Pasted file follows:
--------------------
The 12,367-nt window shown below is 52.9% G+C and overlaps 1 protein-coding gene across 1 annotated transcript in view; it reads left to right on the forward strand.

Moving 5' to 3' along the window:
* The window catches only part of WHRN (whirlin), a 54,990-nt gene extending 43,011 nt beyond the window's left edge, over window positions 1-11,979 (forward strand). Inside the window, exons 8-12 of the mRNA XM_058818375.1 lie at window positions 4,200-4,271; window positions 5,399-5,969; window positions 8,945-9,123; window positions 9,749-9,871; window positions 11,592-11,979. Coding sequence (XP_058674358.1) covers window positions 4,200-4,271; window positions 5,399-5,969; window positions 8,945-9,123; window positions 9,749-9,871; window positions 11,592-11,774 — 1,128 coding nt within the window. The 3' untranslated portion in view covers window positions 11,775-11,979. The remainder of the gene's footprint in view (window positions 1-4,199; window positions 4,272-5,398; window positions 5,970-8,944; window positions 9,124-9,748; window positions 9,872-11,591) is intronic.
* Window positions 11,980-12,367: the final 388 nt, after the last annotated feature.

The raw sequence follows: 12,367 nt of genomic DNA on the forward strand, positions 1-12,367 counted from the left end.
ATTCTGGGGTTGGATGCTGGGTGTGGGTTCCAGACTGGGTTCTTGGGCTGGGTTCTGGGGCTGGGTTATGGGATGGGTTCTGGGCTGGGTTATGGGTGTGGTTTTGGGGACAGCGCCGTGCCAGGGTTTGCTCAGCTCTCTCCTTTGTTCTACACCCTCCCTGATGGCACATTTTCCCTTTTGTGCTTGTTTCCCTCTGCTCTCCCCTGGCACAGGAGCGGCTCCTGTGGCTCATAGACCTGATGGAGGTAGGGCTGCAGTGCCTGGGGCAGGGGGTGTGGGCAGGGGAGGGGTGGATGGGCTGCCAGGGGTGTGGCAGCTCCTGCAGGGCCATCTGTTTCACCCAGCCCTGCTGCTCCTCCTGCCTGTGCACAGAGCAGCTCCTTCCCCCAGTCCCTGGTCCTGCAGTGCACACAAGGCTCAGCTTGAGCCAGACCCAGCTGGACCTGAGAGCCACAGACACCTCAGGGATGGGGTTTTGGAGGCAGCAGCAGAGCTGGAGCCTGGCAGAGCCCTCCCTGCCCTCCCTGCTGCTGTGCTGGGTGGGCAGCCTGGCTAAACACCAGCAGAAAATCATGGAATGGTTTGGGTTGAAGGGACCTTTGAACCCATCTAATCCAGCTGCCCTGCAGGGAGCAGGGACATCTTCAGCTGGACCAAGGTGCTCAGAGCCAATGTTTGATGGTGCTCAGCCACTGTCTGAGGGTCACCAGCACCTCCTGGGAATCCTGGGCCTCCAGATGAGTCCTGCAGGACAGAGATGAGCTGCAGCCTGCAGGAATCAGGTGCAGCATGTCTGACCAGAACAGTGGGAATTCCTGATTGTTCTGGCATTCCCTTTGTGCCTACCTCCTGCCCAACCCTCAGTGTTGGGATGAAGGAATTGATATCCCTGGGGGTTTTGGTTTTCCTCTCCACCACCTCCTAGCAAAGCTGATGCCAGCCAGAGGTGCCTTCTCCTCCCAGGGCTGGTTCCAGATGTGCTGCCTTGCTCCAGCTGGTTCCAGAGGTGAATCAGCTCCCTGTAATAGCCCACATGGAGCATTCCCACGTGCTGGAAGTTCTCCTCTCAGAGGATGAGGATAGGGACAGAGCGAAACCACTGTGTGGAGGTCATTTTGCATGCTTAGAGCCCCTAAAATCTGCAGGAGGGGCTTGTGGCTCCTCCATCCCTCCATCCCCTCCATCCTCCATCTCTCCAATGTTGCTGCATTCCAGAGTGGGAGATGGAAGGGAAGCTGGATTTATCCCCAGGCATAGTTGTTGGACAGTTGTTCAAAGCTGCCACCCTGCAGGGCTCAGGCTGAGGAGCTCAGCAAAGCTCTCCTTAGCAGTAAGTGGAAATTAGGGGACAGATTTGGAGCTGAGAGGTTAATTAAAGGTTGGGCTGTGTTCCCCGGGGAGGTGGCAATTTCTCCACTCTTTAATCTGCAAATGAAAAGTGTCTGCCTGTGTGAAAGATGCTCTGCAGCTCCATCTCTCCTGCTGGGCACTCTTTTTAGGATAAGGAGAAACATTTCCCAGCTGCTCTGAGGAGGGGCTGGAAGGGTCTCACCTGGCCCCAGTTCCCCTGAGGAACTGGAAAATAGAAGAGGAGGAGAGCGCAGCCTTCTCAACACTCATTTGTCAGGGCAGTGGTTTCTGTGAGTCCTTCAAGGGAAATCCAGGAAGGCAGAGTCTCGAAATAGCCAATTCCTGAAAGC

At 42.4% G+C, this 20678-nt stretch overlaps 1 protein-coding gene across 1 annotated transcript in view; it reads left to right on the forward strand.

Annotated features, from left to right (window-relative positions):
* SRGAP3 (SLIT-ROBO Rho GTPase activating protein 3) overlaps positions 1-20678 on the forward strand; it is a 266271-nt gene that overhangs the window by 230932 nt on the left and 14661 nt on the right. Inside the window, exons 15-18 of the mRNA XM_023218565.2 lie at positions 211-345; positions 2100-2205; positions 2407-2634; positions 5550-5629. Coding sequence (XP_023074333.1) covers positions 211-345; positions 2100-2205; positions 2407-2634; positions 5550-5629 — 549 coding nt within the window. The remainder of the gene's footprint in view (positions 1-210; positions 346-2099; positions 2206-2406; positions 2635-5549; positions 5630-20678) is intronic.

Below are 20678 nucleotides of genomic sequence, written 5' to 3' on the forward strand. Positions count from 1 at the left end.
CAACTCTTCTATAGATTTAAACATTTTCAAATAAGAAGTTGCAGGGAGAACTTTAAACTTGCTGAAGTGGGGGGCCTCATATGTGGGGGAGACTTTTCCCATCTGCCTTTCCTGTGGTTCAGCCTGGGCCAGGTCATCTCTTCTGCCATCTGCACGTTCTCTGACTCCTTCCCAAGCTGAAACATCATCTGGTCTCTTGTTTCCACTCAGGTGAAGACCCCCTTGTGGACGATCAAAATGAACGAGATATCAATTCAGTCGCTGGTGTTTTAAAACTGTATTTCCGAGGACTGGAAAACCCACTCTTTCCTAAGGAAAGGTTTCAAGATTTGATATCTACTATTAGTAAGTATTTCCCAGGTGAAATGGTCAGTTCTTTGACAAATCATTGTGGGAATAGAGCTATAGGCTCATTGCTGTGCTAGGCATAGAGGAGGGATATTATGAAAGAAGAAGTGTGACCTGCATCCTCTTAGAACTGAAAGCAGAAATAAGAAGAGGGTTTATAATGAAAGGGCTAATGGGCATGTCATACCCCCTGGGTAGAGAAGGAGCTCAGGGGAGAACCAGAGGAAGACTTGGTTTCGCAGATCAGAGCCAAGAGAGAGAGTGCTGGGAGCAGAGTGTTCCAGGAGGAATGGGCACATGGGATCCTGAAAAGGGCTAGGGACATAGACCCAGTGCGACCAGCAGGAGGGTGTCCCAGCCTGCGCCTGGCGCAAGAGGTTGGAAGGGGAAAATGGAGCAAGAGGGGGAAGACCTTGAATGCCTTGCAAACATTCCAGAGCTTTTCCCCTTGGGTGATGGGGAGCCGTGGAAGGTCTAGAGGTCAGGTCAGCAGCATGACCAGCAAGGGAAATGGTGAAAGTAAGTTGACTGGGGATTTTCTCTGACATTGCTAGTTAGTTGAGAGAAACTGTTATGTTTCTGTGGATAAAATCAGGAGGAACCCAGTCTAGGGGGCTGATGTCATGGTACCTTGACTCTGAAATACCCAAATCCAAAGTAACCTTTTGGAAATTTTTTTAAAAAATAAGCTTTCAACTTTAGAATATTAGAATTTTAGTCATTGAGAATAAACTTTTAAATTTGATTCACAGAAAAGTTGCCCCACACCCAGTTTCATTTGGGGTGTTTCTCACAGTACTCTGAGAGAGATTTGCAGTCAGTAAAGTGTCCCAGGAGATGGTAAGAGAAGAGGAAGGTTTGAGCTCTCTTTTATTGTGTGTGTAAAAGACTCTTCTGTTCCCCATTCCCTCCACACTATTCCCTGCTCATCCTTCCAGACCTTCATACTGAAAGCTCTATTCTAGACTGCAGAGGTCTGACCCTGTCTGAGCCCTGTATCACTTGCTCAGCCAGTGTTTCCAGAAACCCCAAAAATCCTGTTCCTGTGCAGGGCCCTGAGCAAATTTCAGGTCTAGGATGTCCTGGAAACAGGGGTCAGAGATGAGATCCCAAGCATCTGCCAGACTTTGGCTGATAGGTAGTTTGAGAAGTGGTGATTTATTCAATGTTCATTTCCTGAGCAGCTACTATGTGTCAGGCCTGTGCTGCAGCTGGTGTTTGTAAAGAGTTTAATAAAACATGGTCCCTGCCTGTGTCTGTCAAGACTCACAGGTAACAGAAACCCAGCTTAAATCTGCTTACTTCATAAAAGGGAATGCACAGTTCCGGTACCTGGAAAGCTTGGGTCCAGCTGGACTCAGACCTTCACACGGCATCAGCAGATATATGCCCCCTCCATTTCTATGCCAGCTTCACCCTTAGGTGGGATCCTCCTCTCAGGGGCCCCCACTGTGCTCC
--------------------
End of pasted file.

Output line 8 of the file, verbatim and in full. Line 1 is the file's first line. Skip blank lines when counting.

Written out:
Annotated features, from left to right (window-relative positions):